Fundamental physics and the absence of sub-millisecond pulsars
Nicolaus Copernicus Astronomical Center, Polish Academy of Sciences, Bartycka 18, 00-716 Warszawa, Poland
2 APC, AstroParticule et Cosmologie, Université Paris Diderot, CNRS/IN2P3, CEA/Irfu, Observatoire de Paris, Sorbonne Paris Cité, 75205 Paris Cedex 13, France
3 Anton Pannekoek Institute for Astronomy, University of Amsterdam, Science Park 904, 1098 XH Amsterdam, The Netherlands
4 Leiden Observatory, Leiden University, PO Box 9513, 2300 RA Leiden, The Netherlands
Accepted: 21 September 2018
Context. Rapidly rotating neutron stars are an ideal laboratory to test models of matter at high densities. In particular, the maximum rotation frequency of a neutron star depends on the equation of state and can be used to test models of the interior. However, observations of the spin distribution of rapidly rotating neutron stars show evidence for a lack of stars spinning at frequencies higher than f ≈ 700 Hz, well below the predictions of theoretical equations of state. This has generally been taken as evidence of an additional spin-down torque operating in these systems, and it has been suggested that gravitational wave torques may be operating and be linked to a potentially observable signal. Aims. We aim to determine whether additional spin-down torques (possibly due to gravitational wave emission) are necessary, or if the observed limit of f ≈ 700 Hz could correspond to the Keplerian (mass-shedding) break-up frequency for the observed systems, and is simply a consequence of the currently unknown state of matter at high densities.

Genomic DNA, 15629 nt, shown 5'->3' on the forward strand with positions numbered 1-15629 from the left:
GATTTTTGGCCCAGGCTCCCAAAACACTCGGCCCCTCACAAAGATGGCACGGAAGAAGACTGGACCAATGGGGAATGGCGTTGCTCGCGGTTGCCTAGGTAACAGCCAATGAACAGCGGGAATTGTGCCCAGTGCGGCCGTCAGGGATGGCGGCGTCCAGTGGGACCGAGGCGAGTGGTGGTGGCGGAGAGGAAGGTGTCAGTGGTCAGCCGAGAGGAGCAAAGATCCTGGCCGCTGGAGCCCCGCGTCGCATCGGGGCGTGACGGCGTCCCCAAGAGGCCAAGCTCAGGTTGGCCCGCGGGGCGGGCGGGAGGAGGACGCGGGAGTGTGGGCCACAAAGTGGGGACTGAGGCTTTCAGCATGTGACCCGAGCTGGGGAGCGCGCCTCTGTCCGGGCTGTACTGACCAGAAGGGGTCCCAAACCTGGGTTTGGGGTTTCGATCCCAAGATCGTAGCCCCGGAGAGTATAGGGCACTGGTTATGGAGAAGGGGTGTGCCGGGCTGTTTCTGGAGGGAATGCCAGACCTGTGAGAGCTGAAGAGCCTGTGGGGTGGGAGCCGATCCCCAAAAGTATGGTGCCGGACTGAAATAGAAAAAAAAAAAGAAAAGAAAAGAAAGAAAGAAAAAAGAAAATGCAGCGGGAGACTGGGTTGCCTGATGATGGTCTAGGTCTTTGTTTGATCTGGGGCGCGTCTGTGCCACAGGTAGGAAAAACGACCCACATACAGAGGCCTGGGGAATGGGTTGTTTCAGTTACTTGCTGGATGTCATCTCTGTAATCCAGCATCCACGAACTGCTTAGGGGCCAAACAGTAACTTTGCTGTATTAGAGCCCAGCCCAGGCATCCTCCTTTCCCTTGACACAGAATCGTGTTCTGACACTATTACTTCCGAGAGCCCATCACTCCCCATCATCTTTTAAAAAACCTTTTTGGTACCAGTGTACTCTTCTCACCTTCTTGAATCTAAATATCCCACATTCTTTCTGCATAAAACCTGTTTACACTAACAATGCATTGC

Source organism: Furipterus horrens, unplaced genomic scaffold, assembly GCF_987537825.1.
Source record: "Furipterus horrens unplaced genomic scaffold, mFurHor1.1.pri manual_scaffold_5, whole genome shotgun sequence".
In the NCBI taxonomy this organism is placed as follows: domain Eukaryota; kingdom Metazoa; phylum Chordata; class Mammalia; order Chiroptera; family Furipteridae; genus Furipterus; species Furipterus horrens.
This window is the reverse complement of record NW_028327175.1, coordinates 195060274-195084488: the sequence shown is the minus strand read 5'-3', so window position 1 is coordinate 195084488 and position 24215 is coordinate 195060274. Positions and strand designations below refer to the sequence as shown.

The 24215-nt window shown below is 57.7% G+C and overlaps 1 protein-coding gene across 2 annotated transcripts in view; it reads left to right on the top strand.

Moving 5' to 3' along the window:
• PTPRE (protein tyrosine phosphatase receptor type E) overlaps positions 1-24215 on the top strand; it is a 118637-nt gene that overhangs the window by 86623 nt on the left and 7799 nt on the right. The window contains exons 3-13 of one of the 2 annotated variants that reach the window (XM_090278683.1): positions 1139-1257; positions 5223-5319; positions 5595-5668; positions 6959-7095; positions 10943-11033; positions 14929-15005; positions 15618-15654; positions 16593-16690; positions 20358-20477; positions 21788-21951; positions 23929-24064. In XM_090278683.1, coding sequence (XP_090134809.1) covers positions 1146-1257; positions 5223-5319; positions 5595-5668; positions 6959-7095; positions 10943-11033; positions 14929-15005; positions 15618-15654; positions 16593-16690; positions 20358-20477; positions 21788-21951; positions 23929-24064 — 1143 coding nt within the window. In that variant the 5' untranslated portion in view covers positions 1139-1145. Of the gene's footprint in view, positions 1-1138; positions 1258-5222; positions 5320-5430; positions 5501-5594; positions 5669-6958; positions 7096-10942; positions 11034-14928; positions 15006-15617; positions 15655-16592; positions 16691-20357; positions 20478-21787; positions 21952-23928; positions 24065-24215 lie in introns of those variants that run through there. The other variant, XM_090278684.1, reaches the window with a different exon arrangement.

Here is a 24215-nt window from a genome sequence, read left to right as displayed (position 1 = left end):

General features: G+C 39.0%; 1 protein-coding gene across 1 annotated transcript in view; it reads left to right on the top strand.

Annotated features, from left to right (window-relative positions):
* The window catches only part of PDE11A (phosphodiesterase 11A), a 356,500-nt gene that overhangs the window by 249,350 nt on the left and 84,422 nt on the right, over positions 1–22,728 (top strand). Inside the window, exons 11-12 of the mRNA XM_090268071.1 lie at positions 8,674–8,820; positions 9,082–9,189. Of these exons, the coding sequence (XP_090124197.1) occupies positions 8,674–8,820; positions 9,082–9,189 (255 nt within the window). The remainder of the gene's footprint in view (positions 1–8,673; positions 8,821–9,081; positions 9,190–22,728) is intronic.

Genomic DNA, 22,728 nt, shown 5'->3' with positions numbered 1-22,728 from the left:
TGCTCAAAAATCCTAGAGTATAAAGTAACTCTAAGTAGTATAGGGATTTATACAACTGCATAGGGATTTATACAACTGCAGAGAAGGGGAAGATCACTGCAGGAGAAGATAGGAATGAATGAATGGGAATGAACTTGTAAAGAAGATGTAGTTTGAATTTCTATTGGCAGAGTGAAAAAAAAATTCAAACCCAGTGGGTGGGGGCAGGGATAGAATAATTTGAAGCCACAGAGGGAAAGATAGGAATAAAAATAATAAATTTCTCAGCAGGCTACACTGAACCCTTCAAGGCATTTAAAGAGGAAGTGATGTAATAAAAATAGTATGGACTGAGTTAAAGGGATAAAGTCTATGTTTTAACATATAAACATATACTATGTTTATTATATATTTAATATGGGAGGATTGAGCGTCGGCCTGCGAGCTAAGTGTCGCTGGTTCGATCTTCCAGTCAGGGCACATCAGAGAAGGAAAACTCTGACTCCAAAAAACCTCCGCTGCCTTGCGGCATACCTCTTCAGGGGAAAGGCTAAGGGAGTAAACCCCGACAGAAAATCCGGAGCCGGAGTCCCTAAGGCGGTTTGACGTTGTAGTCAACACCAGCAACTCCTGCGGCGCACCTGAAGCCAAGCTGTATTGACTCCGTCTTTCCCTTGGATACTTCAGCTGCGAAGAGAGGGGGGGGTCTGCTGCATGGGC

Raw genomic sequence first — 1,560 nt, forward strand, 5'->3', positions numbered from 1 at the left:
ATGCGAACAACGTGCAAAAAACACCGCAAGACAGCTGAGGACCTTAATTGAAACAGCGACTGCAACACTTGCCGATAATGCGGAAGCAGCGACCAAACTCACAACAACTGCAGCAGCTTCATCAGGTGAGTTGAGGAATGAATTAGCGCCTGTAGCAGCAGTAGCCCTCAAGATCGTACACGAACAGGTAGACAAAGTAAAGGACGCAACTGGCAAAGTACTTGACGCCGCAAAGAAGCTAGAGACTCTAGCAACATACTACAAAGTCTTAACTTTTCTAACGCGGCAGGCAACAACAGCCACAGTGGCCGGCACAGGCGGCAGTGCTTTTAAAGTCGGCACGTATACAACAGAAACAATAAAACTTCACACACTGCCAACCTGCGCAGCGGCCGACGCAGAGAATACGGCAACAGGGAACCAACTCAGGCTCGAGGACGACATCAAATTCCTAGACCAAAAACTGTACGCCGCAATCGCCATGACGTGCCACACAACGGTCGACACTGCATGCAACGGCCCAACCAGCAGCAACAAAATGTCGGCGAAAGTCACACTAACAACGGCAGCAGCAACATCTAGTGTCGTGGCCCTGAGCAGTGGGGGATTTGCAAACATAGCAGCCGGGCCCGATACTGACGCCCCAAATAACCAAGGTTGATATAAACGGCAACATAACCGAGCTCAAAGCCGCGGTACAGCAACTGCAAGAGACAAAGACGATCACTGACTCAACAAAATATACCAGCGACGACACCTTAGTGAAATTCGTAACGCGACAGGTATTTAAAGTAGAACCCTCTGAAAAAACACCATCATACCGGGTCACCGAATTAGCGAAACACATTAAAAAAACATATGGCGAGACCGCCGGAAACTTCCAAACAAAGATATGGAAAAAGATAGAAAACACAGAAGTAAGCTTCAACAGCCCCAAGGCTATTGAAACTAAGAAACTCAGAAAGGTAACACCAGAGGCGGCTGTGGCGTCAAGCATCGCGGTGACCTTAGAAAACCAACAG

Methods. Given our ignorance with regard to the true equation of state of matter above nuclear saturation densities, we make a minimal physical assumption and only demand causality, that is, that the speed of sound in the interior of the neutron star should be lower than or equal to the speed of light c. We then connected our causally limited equation of state to a realistic microphysical crustal equation of state for densities below nuclear saturation density. This produced a limiting model that gave the lowest possible maximum frequency, which we compared to observational constraints on neutron star masses and frequencies. We also compared our findings with the constraints on the tidal deformability obtained in the observations of the GW170817 event.
Results. We rule out centrifugal breakup as the mechanism preventing pulsars from spinning faster than f ≈ 700 Hz, as the lowest breakup frequency allowed by our causal equation of state is f ≈ 1200 Hz. A low-frequency cutoff, around f ≈ 800 Hz could only be possible when we assume that these systems do not contain neutron stars with masses above M ≈ 2 M⊙. This would have to be due either to selection effects, or possibly to a phase transition in the interior of the neutron star that leads to softening at high densities and a collapse to either a black hole or a hybrid star above M ≈ 2 M⊙. Such a scenario would, however, require a somewhat unrealistically stiff equation of state for hadronic matter, in tension with recent constraints obtained from gravitational wave observations of a neutron star merger.
Key words: dense matter / stars: neutron / X-rays: binaries
© ESO 2018